You’ll be blown away….as I was.
The interface is a simple one: point and click, slideshow format, some old
fashioned text queries (I really enjoyed this touch) and an inventory. But
make no mistake, my fellow adventurers; it will tap into a computer more
powerful then any processor at your fingertips. For you see, it draws its
power from you…..and your imagination.
The first time I played it I found myself just meandering around the
different locations, taking it all in and absorbing the wonderfully ethereal
ambiance. It was like a real ghost hunting expedition. Ever spend a night
(or weekend) in an alleged haunted house?? Loads of deliciously frightful
fun; especially if you let your imagination fly and just go with the flow. I
can tell you this from first hand experience. This game is very much like
that…a ghost hunter’s dream.
The sound effects (and in more than one instance, the lack of them) were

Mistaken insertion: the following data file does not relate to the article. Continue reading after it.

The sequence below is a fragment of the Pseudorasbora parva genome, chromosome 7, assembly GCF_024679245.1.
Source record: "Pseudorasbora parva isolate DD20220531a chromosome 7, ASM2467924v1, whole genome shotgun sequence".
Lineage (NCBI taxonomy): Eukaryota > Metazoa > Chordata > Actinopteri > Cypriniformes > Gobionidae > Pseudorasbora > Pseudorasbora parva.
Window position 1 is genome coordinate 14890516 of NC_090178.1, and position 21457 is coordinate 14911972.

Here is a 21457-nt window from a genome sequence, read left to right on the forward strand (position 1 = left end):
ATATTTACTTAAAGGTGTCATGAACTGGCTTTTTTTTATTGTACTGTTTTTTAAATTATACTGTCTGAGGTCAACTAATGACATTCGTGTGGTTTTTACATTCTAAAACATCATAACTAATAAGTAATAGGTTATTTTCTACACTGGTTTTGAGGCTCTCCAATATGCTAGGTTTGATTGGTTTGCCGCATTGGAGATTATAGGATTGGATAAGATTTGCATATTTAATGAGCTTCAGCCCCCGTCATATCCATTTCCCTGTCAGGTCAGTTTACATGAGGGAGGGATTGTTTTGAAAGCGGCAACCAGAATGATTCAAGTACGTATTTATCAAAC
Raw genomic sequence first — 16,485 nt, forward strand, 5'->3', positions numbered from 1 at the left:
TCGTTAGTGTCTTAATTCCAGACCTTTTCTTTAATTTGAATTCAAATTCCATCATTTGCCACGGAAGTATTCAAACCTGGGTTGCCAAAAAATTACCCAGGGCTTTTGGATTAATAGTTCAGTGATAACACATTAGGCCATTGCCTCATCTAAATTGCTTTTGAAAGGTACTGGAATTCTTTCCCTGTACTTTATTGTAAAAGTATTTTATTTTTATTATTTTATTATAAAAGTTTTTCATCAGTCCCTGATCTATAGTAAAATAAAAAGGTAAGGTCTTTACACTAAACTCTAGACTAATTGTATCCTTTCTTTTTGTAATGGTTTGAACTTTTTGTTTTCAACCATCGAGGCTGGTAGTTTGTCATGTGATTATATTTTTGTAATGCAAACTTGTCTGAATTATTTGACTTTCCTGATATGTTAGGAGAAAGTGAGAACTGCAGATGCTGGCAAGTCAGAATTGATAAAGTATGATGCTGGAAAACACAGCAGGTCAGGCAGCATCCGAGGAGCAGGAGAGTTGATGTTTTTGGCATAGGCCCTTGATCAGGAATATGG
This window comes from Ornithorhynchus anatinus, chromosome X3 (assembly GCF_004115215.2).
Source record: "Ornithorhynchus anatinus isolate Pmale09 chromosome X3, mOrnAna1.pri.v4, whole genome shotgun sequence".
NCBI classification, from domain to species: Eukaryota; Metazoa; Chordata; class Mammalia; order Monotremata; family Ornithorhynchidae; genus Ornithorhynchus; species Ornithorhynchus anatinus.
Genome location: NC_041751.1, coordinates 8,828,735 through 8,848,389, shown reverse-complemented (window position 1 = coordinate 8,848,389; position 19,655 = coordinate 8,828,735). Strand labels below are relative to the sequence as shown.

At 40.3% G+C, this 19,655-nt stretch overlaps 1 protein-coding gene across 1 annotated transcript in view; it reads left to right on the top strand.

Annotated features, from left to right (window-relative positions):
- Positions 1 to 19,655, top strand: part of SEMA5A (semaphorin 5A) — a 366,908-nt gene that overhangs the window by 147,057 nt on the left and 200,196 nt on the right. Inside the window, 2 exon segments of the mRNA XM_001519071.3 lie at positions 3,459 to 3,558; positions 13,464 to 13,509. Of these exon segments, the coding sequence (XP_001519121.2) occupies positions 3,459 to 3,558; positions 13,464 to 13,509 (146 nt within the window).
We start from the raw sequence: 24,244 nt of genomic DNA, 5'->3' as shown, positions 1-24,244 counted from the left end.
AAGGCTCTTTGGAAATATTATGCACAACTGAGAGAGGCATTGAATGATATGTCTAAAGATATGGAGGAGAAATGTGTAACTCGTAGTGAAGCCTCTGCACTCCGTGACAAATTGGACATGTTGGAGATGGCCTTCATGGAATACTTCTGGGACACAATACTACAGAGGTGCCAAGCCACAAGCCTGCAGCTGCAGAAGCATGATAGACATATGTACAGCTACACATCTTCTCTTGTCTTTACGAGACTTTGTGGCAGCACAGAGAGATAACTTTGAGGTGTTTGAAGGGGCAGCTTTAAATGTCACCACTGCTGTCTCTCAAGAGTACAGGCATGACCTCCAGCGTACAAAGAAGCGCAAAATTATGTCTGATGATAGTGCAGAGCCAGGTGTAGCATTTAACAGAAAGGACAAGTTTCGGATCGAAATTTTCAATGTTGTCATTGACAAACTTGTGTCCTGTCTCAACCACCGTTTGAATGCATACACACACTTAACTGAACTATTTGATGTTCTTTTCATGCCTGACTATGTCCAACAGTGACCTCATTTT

perfect. I could feel the tragedy and despair of what was now the abandoned
train station, the terror and insanity that must have purveyed throughout
the many rooms and halls of the hotel that fateful night in April so many
years before when 12 people disappeared without a trace. I won’t go into the
content of Dark Fall itself, as I feel to do so would spoil the adventure
for those of you who have not had the chance yet to experience it for
yourself. To do so would be a crime indeed.
For most games, the puzzles are illogical. It's almost as though they’re
thrown in there for the sake of having them in the game. Not so in Dark
Fall. The puzzles here are so logical they seem to flow from scene to scene
and are necessary to the storyline. As the mystery unfolds, you’ll find out
that they all make perfect sense. It’s as though they were designed to be
foils to guard against the ever encroaching evil that is waiting there
………..waiting for its next victim…it’s next feed. In retrospect many clues
are right there, in some cases right under your nose (in others, to the left
or right depending upon where you’re looking).